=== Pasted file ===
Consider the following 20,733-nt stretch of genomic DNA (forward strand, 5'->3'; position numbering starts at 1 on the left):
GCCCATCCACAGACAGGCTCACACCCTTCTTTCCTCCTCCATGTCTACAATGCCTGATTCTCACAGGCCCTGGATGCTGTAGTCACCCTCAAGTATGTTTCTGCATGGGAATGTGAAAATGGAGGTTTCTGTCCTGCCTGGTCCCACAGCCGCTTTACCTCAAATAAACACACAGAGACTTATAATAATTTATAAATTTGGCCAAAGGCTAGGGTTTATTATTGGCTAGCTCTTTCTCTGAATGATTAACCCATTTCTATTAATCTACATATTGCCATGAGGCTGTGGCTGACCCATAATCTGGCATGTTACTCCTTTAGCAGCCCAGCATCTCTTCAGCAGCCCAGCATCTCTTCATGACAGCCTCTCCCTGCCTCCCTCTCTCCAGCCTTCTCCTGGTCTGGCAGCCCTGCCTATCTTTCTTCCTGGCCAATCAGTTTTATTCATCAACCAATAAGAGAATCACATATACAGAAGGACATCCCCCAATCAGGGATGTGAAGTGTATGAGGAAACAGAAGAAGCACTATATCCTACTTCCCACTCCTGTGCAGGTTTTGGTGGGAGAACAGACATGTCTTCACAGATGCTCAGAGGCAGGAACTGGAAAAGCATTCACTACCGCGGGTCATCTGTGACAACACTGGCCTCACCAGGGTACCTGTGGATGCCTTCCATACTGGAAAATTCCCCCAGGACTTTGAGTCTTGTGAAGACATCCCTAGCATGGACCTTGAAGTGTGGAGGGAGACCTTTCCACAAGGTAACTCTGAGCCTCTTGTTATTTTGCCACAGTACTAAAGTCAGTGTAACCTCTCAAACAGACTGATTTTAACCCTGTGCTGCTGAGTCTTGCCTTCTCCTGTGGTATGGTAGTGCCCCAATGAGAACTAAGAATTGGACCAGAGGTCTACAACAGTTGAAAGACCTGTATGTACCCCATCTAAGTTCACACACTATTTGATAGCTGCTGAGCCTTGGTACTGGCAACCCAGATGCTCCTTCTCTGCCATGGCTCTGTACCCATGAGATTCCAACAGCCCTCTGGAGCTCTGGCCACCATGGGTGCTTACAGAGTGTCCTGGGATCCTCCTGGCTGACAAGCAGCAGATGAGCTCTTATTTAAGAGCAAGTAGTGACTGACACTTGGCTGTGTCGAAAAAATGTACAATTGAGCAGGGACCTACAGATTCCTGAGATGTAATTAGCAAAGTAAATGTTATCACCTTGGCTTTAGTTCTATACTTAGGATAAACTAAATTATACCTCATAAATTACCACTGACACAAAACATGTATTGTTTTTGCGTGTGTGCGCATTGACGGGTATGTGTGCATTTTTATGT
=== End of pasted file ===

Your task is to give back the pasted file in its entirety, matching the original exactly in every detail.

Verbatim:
Consider the following 20,733-nt stretch of genomic DNA (forward strand, 5'->3'; position numbering starts at 1 on the left):
GCCCATCCACAGACAGGCTCACACCCTTCTTTCCTCCTCCATGTCTACAATGCCTGATTCTCACAGGCCCTGGATGCTGTAGTCACCCTCAAGTATGTTTCTGCATGGGAATGTGAAAATGGAGGTTTCTGTCCTGCCTGGTCCCACAGCCGCTTTACCTCAAATAAACACACAGAGACTTATAATAATTTATAAATTTGGCCAAAGGCTAGGGTTTATTATTGGCTAGCTCTTTCTCTGAATGATTAACCCATTTCTATTAATCTACATATTGCCATGAGGCTGTGGCTGACCCATAATCTGGCATGTTACTCCTTTAGCAGCCCAGCATCTCTTCAGCAGCCCAGCATCTCTTCATGACAGCCTCTCCCTGCCTCCCTCTCTCCAGCCTTCTCCTGGTCTGGCAGCCCTGCCTATCTTTCTTCCTGGCCAATCAGTTTTATTCATCAACCAATAAGAGAATCACATATACAGAAGGACATCCCCCAATCAGGGATGTGAAGTGTATGAGGAAACAGAAGAAGCACTATATCCTACTTCCCACTCCTGTGCAGGTTTTGGTGGGAGAACAGACATGTCTTCACAGATGCTCAGAGGCAGGAACTGGAAAAGCATTCACTACCGCGGGTCATCTGTGACAACACTGGCCTCACCAGGGTACCTGTGGATGCCTTCCATACTGGAAAATTCCCCCAGGACTTTGAGTCTTGTGAAGACATCCCTAGCATGGACCTTGAAGTGTGGAGGGAGACCTTTCCACAAGGTAACTCTGAGCCTCTTGTTATTTTGCCACAGTACTAAAGTCAGTGTAACCTCTCAAACAGACTGATTTTAACCCTGTGCTGCTGAGTCTTGCCTTCTCCTGTGGTATGGTAGTGCCCCAATGAGAACTAAGAATTGGACCAGAGGTCTACAACAGTTGAAAGACCTGTATGTACCCCATCTAAGTTCACACACTATTTGATAGCTGCTGAGCCTTGGTACTGGCAACCCAGATGCTCCTTCTCTGCCATGGCTCTGTACCCATGAGATTCCAACAGCCCTCTGGAGCTCTGGCCACCATGGGTGCTTACAGAGTGTCCTGGGATCCTCCTGGCTGACAAGCAGCAGATGAGCTCTTATTTAAGAGCAAGTAGTGACTGACACTTGGCTGTGTCGAAAAAATGTACAATTGAGCAGGGACCTACAGATTCCTGAGATGTAATTAGCAAAGTAAATGTTATCACCTTGGCTTTAGTTCTATACTTAGGATAAACTAAATTATACCTCATAAATTACCACTGACACAAAACATGTATTGTTTTTGCGTGTGTGCGCATTGACGGGTATGTGTGCATTTTTATGT